This national study examines the
state of digital learning today and highlights the need for
high-quality, actionable data on the digital learning tools and methods
students use. Student choice at the state level, student choice at the course
level, and the existence and strength of charter school laws are three
predictors of how strong a state’s digital learning opportunities are
likely to be. Overall, more students than ever before have access to digital
learning opportunities, including online and blended learning, but state
policies and other factors often limit digital learning’s availability.
The researchers outlined four main reasons schools are increasingly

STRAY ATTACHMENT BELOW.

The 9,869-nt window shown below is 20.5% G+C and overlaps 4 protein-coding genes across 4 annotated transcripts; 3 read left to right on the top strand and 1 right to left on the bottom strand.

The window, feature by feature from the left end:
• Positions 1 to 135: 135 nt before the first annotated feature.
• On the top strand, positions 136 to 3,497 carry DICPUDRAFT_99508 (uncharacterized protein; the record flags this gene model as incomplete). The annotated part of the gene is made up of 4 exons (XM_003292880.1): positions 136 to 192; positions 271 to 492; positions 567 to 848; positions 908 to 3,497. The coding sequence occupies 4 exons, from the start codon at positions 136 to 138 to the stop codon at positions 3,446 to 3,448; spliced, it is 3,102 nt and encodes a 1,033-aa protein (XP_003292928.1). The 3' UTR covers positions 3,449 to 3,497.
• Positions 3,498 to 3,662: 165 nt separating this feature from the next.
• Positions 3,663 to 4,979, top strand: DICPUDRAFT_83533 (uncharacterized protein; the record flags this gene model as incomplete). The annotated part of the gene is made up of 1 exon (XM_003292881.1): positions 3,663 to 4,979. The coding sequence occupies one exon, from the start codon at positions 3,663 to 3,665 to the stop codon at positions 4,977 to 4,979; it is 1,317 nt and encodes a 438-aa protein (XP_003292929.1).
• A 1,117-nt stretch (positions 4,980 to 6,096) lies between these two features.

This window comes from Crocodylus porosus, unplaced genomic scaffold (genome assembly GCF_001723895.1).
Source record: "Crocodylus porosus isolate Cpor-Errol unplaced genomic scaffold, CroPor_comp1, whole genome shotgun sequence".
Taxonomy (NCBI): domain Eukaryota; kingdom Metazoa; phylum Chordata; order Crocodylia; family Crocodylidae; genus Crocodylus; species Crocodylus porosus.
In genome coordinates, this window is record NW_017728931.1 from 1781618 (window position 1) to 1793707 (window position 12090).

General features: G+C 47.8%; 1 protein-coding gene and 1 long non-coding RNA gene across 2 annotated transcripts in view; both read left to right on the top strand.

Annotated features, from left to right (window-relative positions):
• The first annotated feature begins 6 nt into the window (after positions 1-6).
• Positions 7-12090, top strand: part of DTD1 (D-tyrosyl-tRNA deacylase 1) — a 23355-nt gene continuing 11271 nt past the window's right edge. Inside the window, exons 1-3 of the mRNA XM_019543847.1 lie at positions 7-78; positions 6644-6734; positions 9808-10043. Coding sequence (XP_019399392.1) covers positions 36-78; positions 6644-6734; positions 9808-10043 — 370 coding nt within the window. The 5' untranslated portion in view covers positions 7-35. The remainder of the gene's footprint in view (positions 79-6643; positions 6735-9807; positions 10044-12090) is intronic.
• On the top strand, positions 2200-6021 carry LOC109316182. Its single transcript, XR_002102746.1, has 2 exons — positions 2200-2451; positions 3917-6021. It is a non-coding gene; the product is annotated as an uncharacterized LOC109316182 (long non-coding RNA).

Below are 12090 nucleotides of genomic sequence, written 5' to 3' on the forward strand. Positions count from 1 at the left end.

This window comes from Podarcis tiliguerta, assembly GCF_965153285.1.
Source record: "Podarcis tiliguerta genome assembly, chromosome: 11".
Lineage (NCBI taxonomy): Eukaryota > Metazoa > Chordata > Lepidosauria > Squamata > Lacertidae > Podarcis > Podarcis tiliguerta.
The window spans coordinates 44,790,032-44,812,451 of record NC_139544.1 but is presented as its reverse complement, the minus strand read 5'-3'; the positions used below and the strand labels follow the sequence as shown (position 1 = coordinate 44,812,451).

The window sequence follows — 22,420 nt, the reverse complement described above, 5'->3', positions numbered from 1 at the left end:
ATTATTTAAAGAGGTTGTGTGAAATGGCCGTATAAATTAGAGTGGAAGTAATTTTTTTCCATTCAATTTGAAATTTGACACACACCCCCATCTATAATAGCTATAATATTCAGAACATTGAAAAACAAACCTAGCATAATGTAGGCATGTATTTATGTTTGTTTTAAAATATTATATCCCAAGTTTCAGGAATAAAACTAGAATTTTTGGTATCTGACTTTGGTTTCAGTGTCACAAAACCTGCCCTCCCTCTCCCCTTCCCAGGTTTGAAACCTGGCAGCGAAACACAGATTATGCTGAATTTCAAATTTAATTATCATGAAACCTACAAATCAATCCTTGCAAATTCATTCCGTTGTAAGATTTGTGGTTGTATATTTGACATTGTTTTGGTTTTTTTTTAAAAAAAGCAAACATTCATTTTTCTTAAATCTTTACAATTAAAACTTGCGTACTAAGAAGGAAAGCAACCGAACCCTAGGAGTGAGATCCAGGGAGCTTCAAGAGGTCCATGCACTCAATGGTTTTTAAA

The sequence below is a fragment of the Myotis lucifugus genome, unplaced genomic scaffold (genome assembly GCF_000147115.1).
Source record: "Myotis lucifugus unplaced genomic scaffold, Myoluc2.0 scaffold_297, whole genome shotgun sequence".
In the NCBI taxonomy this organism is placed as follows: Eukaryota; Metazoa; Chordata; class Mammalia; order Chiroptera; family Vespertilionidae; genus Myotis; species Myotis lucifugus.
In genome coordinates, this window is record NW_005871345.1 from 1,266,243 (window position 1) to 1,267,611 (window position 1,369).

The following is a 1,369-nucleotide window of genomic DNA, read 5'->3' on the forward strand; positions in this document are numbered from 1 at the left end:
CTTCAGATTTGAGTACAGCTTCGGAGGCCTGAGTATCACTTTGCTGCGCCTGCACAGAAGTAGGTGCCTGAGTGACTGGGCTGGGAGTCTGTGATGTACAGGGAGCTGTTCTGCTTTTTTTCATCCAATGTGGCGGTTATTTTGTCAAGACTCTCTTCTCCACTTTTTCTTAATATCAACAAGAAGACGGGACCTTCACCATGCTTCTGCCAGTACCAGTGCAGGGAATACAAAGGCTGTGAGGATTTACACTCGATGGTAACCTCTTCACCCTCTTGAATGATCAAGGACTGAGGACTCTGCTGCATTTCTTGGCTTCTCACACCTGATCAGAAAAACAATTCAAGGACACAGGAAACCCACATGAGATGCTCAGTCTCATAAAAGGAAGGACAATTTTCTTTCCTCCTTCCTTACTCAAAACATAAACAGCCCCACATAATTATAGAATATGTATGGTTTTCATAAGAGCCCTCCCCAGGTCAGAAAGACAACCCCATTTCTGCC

incorporating digital learning opportunities into teaching and learning:
1. Improving student access to a variety of schooling options
2. Ensuring that students reach their maximum achievement levels
3. Increasing technology skills, which parents, teachers, and
stakeholders believe to be essential for college- and career-ready
4. Reducing costs
Most school districts use digital learning tools and resources, but the extent, type, and goal of that use vary widely.
Different grades use digital content and tools differently, too, according to the report:
- High schools tend to offer fully online courses and many forms of digital content.
- Elementary schools tend to offer self-paced interactive activities that are topic-focused and collaborative
- Middle schools are a hybrid of high schools and elementary schools,
in which younger middle school students are more likely to use
interactive and skill-based lessons, while older middle school students
use other forms of digital content and begin venturing into online
Evergreen Education Group. (2014). Keeping Pace with K-12 Digital Learning.